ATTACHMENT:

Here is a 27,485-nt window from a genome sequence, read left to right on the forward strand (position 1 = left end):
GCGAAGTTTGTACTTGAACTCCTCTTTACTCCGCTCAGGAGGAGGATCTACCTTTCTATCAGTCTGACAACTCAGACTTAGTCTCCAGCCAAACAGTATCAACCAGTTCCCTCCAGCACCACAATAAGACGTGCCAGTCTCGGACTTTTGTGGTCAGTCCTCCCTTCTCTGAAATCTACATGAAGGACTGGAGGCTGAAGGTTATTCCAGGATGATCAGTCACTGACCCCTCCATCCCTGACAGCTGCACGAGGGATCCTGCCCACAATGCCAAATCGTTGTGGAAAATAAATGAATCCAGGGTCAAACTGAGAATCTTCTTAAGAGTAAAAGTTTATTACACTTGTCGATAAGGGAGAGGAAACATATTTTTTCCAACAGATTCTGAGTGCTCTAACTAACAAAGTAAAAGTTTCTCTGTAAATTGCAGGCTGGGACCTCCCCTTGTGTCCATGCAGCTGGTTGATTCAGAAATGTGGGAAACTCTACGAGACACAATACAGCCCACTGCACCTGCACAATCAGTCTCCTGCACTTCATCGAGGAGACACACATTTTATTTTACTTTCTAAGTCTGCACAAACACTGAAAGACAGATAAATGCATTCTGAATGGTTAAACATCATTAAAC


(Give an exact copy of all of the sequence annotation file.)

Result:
Here is a 27,485-nt window from a genome sequence, read left to right on the forward strand (position 1 = left end):
GCGAAGTTTGTACTTGAACTCCTCTTTACTCCGCTCAGGAGGAGGATCTACCTTTCTATCAGTCTGACAACTCAGACTTAGTCTCCAGCCAAACAGTATCAACCAGTTCCCTCCAGCACCACAATAAGACGTGCCAGTCTCGGACTTTTGTGGTCAGTCCTCCCTTCTCTGAAATCTACATGAAGGACTGGAGGCTGAAGGTTATTCCAGGATGATCAGTCACTGACCCCTCCATCCCTGACAGCTGCACGAGGGATCCTGCCCACAATGCCAAATCGTTGTGGAAAATAAATGAATCCAGGGTCAAACTGAGAATCTTCTTAAGAGTAAAAGTTTATTACACTTGTCGATAAGGGAGAGGAAACATATTTTTTCCAACAGATTCTGAGTGCTCTAACTAACAAAGTAAAAGTTTCTCTGTAAATTGCAGGCTGGGACCTCCCCTTGTGTCCATGCAGCTGGTTGATTCAGAAATGTGGGAAACTCTACGAGACACAATACAGCCCACTGCACCTGCACAATCAGTCTCCTGCACTTCATCGAGGAGACACACATTTTATTTTACTTTCTAAGTCTGCACAAACACTGAAAGACAGATAAATGCATTCTGAATGGTTAAACATCATTAAAC